Ellen returned to the stage separated from her husband and as the mother of two children whose illegitimacy must have been known to some and suspected by many. This adversely affected her social standing. Charles ‘Lewis Carroll’ Dodgson, a friend of the Terry family, had photographed Ellen when she was about 18 (before the elopement) but after her return to the stage would not introduce an unmarried young woman to her without seeking the permission of the mother. Until remarriage she could not be formally received at the house of her sister Katherine who, with her wealthy husband Arthur Lewis, gave lavish entertainment to the ‘society’ of the day.

Pidgeonwick by Johnston Forbes-Robertson

Divorce proceedings between Ellen and George Watts were initiated in 1877. This was a mutually satisfactory action as Ellen and Godwin had separated; the house at Fallows Green was put up for auction on 25 May 1875 (Luton Times & Advertiser, 15 May 1875). She intended to marry the actor Charles Wardell (stage name Charles Kelly) and Godwin wished to marry Beatrice Philip.


* The above photograph of Ellen Terry was taken by Charles Dodgson at her parent’s house in Caversham Road, Kentish Town several months after Ellen had separated from George Watts. Dodgson took a series of photographs of the Terry family there between the 13th and 17th July 1865. This pose in theatrical costume was taken on 14 July 1865. Another photograph of her standing in front of a glazed door was taken the day before.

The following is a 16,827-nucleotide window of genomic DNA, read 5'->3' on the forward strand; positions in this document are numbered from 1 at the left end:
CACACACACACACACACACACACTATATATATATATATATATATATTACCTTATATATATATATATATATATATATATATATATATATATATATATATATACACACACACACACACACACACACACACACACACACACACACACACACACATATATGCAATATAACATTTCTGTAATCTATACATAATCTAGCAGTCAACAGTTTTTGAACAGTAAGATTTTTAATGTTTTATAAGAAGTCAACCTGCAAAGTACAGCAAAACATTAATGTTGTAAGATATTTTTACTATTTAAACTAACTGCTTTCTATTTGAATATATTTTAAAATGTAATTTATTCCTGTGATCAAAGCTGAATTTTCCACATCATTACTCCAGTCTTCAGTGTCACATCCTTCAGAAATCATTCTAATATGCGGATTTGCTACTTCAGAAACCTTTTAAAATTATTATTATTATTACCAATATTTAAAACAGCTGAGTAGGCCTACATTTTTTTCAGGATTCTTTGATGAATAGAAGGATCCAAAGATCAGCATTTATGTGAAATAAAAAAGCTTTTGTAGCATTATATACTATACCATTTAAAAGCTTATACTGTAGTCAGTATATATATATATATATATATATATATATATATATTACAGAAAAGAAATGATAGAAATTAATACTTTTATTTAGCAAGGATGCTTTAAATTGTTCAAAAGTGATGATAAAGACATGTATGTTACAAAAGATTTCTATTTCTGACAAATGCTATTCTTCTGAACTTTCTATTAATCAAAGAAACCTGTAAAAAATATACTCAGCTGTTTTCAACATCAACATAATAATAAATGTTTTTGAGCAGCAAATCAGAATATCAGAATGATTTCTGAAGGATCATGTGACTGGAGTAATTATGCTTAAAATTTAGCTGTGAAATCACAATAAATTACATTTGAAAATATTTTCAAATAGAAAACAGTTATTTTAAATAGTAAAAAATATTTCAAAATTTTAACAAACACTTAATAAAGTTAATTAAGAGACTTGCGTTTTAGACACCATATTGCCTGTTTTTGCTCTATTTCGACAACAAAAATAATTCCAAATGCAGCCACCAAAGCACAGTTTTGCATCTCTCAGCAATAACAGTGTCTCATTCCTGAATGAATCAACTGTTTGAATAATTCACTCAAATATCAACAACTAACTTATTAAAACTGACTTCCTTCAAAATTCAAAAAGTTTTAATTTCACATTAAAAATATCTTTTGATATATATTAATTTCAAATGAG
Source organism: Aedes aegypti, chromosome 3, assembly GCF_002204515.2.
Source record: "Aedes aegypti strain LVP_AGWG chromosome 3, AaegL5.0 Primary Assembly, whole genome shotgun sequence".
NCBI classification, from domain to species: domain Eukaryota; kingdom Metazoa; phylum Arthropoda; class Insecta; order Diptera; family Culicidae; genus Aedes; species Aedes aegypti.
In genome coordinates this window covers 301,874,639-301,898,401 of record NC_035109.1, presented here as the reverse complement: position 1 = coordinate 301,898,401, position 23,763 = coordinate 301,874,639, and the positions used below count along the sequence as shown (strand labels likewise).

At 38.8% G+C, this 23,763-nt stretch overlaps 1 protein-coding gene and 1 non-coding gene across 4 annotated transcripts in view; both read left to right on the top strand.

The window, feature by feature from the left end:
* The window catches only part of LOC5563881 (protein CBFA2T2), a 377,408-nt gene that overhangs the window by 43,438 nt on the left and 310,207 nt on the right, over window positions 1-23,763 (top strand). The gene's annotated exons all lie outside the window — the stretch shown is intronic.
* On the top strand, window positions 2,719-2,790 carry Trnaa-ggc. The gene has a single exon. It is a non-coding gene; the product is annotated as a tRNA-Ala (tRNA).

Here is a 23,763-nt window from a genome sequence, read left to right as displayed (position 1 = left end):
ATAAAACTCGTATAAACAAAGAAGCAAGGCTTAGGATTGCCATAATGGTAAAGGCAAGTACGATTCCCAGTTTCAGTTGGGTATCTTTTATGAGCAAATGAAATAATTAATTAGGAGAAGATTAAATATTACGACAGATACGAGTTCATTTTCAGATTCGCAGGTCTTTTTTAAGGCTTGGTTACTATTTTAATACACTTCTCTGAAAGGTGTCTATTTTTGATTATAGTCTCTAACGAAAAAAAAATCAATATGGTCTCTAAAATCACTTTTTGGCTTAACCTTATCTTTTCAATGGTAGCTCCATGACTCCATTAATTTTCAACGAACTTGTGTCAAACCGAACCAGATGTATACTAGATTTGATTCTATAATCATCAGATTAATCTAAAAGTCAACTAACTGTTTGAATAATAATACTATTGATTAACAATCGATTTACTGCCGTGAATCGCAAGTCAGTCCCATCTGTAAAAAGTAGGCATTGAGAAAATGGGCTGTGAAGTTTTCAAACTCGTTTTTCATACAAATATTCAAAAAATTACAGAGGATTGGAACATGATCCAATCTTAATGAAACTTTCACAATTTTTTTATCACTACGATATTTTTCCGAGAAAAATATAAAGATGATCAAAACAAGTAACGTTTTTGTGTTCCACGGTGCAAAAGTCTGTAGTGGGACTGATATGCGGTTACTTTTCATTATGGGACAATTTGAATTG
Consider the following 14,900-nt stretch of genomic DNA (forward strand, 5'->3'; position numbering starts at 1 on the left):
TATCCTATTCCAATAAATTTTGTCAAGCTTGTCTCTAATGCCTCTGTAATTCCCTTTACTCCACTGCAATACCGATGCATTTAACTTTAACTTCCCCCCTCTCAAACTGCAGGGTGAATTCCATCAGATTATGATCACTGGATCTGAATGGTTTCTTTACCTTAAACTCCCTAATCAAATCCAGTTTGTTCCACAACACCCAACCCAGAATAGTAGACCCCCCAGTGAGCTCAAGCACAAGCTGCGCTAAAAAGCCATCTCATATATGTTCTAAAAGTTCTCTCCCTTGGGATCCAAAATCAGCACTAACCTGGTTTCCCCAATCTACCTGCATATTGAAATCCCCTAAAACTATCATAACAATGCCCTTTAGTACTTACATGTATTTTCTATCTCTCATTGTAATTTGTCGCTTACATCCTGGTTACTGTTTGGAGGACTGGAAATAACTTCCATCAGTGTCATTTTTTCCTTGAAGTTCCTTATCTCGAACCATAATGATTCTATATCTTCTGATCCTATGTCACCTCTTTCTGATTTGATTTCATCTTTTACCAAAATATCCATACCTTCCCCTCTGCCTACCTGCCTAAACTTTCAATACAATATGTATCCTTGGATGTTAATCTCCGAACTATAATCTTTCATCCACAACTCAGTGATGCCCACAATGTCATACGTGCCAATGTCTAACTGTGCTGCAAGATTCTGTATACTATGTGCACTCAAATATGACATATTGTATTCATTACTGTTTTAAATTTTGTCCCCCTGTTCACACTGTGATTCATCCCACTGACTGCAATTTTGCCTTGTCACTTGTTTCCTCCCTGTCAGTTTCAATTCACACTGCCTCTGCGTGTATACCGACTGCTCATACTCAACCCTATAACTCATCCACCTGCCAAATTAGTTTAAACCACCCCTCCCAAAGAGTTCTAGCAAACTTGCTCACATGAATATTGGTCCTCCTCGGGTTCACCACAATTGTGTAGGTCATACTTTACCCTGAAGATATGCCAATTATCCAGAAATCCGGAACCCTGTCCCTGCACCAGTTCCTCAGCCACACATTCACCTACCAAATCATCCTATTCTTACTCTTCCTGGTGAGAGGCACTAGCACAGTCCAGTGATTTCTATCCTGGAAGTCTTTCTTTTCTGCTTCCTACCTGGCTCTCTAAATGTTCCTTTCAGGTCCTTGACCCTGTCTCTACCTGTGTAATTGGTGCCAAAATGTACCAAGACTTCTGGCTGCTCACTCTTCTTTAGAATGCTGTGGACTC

** Fallows Green was acquired by Valentine Walter Bromley, who married Ida Mary, daughter of John Forbes-Robertson in the following year. (Chelmsford Chronicle, 9 June 1876)

Sources include

  • ‘The Story of My Life’, Ellen Terry, 1908.
  • ‘Edy was a Lady’, Ann Racklin, Matador 2011 (author’s notes)
  • ‘Ellen Terry, Player in Her Time’, Nina Auerbach, University of Pennsylvania Press, 1997.
  • The Lewis Carroll Society website – register of photographs taken by Charles Dodgson.

Comments about this page

  • I too am a descendent of James Quilter Rumball.   I did some research in the 1980’s and just got going again with many boxes of info. Any relatives – please contact.   I have a family bible and it has Ellen Terry in amongst the family births, marriages and deaths – I had no idea why.

    By Brenda Norbury (12/02/2017)
  • I am the gt gt gt granddaughter of James Quilter Rumball and am finding his life very interesting. I am descended from his daughter Fanny Laura Rumball, by his first wife Rebeccca who died in 1859. All information about him is welcome.

    By Jennifer Coville (10/11/2015)
  • There is a Harpenden/Charles Dodgson connection too. See H&DLHS Newsletter 91 page 19. His grandson, Philip Dodgson Jacques, lived at 42 Crabtree Lane for some 19 years from 1961 to 1980 (having lived at number 68 for the previous 9 years). He was the custodian of many of Dodgson’s family relics.

    There was a Wendy House in the garden of 42 called Rose Cottage, with a Cheshire Cat doorknocker on the side door. The Wendy House was wooden and is no more but we think the door knocker still exists somewhere. Curiously, the number 42 was, apparently, one which was rather special to Dodgson in his mathematics.

    By Diana Parrott (15/02/2013)